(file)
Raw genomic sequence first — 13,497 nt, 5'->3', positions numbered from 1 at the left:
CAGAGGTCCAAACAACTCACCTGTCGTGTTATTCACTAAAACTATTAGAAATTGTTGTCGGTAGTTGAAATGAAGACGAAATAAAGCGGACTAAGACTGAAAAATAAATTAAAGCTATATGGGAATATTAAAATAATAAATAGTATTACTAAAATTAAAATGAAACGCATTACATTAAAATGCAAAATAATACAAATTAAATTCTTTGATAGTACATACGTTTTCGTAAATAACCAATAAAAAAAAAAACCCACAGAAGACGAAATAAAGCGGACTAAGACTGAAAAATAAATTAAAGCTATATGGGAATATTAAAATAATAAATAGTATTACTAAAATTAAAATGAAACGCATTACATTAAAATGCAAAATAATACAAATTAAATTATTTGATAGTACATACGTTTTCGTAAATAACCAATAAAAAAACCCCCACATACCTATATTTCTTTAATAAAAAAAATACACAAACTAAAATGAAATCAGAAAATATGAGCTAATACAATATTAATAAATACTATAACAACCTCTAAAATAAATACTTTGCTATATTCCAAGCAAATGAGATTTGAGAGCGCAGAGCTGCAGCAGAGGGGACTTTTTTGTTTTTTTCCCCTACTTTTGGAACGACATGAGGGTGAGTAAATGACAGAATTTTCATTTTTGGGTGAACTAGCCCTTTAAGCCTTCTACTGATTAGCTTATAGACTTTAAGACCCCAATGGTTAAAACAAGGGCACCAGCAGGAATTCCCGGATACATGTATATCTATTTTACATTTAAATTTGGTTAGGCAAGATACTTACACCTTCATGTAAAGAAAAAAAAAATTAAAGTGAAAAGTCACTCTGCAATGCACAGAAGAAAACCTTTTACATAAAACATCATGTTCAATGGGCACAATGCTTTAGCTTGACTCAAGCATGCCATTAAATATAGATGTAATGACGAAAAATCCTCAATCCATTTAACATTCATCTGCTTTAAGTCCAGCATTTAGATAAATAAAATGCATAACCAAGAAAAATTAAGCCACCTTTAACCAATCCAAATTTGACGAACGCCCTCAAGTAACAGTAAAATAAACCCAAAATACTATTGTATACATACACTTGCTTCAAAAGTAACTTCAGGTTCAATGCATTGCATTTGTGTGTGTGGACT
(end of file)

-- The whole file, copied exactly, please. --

Raw genomic sequence first — 13,497 nt, 5'->3', positions numbered from 1 at the left:
CAGAGGTCCAAACAACTCACCTGTCGTGTTATTCACTAAAACTATTAGAAATTGTTGTCGGTAGTTGAAATGAAGACGAAATAAAGCGGACTAAGACTGAAAAATAAATTAAAGCTATATGGGAATATTAAAATAATAAATAGTATTACTAAAATTAAAATGAAACGCATTACATTAAAATGCAAAATAATACAAATTAAATTCTTTGATAGTACATACGTTTTCGTAAATAACCAATAAAAAAAAAAACCCACAGAAGACGAAATAAAGCGGACTAAGACTGAAAAATAAATTAAAGCTATATGGGAATATTAAAATAATAAATAGTATTACTAAAATTAAAATGAAACGCATTACATTAAAATGCAAAATAATACAAATTAAATTATTTGATAGTACATACGTTTTCGTAAATAACCAATAAAAAAACCCCCACATACCTATATTTCTTTAATAAAAAAAATACACAAACTAAAATGAAATCAGAAAATATGAGCTAATACAATATTAATAAATACTATAACAACCTCTAAAATAAATACTTTGCTATATTCCAAGCAAATGAGATTTGAGAGCGCAGAGCTGCAGCAGAGGGGACTTTTTTGTTTTTTTCCCCTACTTTTGGAACGACATGAGGGTGAGTAAATGACAGAATTTTCATTTTTGGGTGAACTAGCCCTTTAAGCCTTCTACTGATTAGCTTATAGACTTTAAGACCCCAATGGTTAAAACAAGGGCACCAGCAGGAATTCCCGGATACATGTATATCTATTTTACATTTAAATTTGGTTAGGCAAGATACTTACACCTTCATGTAAAGAAAAAAAAAATTAAAGTGAAAAGTCACTCTGCAATGCACAGAAGAAAACCTTTTACATAAAACATCATGTTCAATGGGCACAATGCTTTAGCTTGACTCAAGCATGCCATTAAATATAGATGTAATGACGAAAAATCCTCAATCCATTTAACATTCATCTGCTTTAAGTCCAGCATTTAGATAAATAAAATGCATAACCAAGAAAAATTAAGCCACCTTTAACCAATCCAAATTTGACGAACGCCCTCAAGTAACAGTAAAATAAACCCAAAATACTATTGTATACATACACTTGCTTCAAAAGTAACTTCAGGTTCAATGCATTGCATTTGTGTGTGTGGACT